Friday, December 16, 2011

Holiday Baking- Give it a Whirl


This year, having been drowning in my day job, I have been unable to bake as much as I would have liked.  In fact, I have not even had a chance to dig out an old Christmas mug to drink my morning coffee in.  Although, before I got too busy, I was able to create an amazing caramel apple pie. I am not a pie maker, so I had so so so much fun creating this real, traditional looking lattice pie...but with a filling of homemade caramel and spiced apples..  



So that was my accomplishment... until I got antsy and decided to make Bourbon Balls.  Having spent the last five years in Nashville, Bourbon Balls are a big thing for the holidays.  Being from San Francisco, I never thought of attempting them, until now.
  

  So, I walked a mile in the cold to a run-down corner liquor store in Washington DC's NE side, to buy the bourbon. We had bourbon at home, but since it was Brian's $150 15-year Pappy Van Winkle, I did not think he would be too happy with me if I used it in my baking experiments.  By the time I got to the store I could barely mouth what I wanted since the frigid air had frozen my mouth muscles.  Don't you hate when that happens? I put the bourbon in my backpack, like a desperate college kid, and then stopped by the grocery store on the way home, to pick up some fresh pecans.  I then toasted the pecans and mixed the bourbon with my best Ghirardelli chocolate.  Instead of cookies crumbs, which usually make up the inside of bourbon balls and are a key ingredient, as they soak up the bourbon, I used a homemade coffee spice pound cake.  When they were finished, I covered them in coconut.  While I wouldn't say that they were the most beautiful bourbon balls that I have ever seen, they tastes so so incredibly delicious.  The strong bourbon, the fresh chocolate, and the moist spice cake with freshly toasted pecans.  


After that, I was satisfied with taking culinary risks.  For a few days.  Then I started dreaming of sugar plums...no not really, just thinking about a pistachio brittle.  Since pistachios are one of my absolute favorite foods, and I had a 2-lb bag of the freshest, most deliciously roasted, lightly salted, pistachios burning a hole in my cupboard, I decide to share them. 


I used a recipe adapted from Food and Wine for Nut Brittle.  
2 cups sugar
1/2 water
1/3 cup light corn syrup
1/2 cup butter
1/2 tsp baking powder
12oz roasted pistachios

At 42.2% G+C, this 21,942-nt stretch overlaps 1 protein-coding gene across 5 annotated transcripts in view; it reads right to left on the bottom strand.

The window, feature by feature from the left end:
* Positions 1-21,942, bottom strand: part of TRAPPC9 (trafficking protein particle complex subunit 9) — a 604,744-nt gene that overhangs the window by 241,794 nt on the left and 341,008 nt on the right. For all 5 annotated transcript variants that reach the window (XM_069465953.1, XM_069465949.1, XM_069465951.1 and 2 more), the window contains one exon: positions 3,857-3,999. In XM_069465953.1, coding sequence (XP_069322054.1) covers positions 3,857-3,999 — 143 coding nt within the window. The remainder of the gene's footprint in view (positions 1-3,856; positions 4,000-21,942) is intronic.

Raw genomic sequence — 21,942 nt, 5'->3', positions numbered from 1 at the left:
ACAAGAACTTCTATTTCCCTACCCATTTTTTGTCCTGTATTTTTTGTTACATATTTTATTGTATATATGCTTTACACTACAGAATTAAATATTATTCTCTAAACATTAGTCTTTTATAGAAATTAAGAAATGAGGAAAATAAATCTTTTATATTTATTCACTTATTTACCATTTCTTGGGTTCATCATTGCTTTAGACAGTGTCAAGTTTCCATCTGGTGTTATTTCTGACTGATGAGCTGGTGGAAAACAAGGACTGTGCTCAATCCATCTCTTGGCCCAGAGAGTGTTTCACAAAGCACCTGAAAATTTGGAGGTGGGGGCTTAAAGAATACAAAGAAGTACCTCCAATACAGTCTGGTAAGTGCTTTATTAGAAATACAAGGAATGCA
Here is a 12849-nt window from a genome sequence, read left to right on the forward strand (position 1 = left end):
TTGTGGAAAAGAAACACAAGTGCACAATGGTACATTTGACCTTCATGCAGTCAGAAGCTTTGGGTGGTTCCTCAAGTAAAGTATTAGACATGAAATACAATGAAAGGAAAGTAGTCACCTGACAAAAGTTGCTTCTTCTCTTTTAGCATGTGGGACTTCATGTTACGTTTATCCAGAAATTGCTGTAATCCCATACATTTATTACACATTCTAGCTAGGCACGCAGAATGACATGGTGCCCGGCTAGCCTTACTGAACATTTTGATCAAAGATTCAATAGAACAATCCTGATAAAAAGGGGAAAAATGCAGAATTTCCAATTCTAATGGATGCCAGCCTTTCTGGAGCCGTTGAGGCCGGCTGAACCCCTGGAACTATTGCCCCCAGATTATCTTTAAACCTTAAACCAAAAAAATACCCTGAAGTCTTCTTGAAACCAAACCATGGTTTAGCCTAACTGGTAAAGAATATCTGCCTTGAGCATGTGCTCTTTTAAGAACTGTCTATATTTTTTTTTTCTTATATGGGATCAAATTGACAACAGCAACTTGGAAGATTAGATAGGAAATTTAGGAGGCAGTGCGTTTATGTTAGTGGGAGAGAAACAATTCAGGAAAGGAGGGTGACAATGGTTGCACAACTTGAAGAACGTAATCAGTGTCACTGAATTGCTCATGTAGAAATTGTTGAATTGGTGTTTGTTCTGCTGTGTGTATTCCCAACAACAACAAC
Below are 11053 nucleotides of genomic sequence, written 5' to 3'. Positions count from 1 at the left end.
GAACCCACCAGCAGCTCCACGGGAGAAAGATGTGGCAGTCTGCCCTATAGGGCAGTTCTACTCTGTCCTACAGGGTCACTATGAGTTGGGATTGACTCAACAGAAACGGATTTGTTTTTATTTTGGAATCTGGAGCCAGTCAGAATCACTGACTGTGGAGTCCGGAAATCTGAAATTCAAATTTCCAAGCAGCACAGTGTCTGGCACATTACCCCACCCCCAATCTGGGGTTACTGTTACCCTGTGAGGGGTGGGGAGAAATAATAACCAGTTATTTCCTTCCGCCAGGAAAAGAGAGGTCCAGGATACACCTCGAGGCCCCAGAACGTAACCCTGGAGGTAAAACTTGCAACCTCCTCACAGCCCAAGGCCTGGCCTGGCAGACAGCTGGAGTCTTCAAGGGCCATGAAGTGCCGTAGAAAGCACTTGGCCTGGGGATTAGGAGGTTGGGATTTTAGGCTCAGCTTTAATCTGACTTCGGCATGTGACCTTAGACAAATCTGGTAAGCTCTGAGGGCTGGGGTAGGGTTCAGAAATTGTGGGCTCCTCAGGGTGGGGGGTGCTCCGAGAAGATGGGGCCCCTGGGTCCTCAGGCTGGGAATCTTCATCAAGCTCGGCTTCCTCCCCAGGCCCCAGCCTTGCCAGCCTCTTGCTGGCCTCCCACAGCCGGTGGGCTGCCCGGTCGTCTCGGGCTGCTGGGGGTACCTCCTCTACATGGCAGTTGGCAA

(if using  unsalted nuts, add 1/4 tsp to the mix, or sprinkle on top at the end)
Mix all those together in a pot on the stove and cook until it turns a dark amber.  Cooking it until just the right moment is the hardest part. You must cook it long enough so that the caramel will become brittle when cooled, but not so long that it becomes burnt.  Remove it from the heat, add in the baking soda and the pistachios and mix well.  Then spread it thinly on a cookie sheet (sprayed with cooking spray). Let it cool, then simply break it into shards!


Not so simply.... as I was adding in the pistachios I accidentally spilled about a 1/2 cup of my sugar mixture onto the red hot burner.  A massive cloud of dark smoke erupted over my stove.  I grabbed my old dull chopping knife and quickly proceeded to scrape off the burning sugar from the hot burner with the back of the knife.  I hit the vent switch over the stove in hopes that it would funnel out enough smoke so that the incredibly loud fire alarm start screaming. Then I realized that my caramel pistachio mixture would begin to harden if I did not stir it immediately.  I dropped the knife and returned to my mixture with the stove top still smoking profusely but out of danger.


The brittle turned out absolutely amazing.  Caramelly rich, perfectly crunchy, and nothing better than biting into those delicious freshly roasted pistachios.
So let this be a little inspiration for you.  Experiment with those holiday cooking ideas, using the time as an excuse to take a few steps outside your culinary comfort zone. Sometimes things turn out okay after all. And if they don't...there is always next year.  




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